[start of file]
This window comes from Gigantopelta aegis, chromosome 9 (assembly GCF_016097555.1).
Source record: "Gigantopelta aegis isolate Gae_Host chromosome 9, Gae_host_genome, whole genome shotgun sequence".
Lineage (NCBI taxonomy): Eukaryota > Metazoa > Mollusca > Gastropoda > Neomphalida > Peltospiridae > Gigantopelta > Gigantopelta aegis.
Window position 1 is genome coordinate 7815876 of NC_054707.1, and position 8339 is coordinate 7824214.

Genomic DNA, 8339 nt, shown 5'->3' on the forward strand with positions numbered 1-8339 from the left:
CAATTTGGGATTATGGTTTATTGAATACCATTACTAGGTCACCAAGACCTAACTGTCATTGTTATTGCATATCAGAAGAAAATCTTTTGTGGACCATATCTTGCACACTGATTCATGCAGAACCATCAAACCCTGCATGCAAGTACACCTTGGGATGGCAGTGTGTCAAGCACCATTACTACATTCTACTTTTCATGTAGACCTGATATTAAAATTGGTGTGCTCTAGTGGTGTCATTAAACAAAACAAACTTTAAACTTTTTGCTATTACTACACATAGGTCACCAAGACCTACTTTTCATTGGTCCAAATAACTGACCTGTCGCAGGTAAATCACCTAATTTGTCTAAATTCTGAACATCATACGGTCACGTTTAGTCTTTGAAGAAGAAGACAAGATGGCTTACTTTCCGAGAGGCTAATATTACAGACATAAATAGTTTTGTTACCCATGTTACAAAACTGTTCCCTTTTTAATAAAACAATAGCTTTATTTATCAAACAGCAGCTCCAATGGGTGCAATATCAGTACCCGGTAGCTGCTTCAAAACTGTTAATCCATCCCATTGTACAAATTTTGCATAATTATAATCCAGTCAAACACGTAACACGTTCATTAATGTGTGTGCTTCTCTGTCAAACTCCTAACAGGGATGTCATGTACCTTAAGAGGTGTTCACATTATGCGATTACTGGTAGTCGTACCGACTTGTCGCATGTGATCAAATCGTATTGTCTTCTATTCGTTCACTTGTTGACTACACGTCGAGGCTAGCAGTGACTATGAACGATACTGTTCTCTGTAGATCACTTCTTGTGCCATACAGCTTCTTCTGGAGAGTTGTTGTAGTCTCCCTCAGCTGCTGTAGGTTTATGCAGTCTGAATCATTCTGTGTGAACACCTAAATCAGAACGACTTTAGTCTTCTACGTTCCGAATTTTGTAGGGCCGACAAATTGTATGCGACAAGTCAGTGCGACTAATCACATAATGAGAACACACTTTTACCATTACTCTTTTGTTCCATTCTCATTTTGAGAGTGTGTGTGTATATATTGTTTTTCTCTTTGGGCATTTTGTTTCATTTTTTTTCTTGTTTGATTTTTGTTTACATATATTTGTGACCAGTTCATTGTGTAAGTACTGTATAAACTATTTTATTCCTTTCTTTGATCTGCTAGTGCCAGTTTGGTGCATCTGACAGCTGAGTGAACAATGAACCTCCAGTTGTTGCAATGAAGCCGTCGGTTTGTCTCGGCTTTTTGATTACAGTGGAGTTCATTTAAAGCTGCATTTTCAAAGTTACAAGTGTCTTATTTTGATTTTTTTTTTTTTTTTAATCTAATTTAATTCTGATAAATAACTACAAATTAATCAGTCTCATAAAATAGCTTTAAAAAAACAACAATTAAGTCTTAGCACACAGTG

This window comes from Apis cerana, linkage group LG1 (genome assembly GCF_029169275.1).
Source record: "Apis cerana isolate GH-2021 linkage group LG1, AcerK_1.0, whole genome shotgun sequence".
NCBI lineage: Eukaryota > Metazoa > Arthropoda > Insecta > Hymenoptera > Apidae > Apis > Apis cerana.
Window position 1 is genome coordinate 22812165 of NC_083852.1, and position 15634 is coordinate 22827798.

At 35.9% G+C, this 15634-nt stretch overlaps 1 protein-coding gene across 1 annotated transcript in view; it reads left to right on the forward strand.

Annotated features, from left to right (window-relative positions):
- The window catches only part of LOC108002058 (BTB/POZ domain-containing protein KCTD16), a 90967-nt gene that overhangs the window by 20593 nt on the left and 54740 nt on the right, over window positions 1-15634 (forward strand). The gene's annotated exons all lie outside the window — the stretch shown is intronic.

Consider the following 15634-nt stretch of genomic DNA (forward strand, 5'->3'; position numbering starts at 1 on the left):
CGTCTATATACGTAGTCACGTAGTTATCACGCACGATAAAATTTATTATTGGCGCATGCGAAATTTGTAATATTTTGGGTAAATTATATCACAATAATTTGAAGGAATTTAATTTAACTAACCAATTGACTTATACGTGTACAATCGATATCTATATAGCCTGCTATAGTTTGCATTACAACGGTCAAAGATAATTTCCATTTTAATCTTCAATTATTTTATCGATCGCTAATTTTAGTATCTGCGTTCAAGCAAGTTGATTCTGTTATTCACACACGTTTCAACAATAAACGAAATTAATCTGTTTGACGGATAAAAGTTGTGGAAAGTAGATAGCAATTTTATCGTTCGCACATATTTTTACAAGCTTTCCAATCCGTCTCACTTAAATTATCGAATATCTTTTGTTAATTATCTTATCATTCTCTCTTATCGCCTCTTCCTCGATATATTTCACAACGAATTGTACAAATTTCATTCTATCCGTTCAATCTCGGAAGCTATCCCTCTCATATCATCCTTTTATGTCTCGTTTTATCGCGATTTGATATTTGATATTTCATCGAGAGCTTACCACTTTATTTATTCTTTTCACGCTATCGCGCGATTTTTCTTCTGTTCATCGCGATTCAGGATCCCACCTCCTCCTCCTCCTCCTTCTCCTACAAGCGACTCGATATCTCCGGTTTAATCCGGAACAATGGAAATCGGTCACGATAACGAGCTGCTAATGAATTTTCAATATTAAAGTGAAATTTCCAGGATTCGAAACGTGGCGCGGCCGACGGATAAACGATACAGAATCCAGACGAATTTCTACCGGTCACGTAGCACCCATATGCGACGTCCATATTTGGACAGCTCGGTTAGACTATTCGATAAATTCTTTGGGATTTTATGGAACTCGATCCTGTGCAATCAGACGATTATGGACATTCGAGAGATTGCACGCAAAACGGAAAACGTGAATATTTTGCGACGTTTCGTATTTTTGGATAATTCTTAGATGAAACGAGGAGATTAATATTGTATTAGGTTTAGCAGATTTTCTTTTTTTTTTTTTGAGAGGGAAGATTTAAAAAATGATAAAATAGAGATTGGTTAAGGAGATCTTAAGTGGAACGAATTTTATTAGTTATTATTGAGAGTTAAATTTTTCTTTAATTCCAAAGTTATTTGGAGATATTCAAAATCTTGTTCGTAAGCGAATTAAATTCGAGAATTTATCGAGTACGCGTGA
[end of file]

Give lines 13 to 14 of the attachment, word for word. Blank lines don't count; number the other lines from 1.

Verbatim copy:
- The window catches only part of LOC108002058 (BTB/POZ domain-containing protein KCTD16), a 90967-nt gene that overhangs the window by 20593 nt on the left and 54740 nt on the right, over window positions 1-15634 (forward strand). The gene's annotated exons all lie outside the window — the stretch shown is intronic.

Consider the following 15634-nt stretch of genomic DNA (forward strand, 5'->3'; position numbering starts at 1 on the left):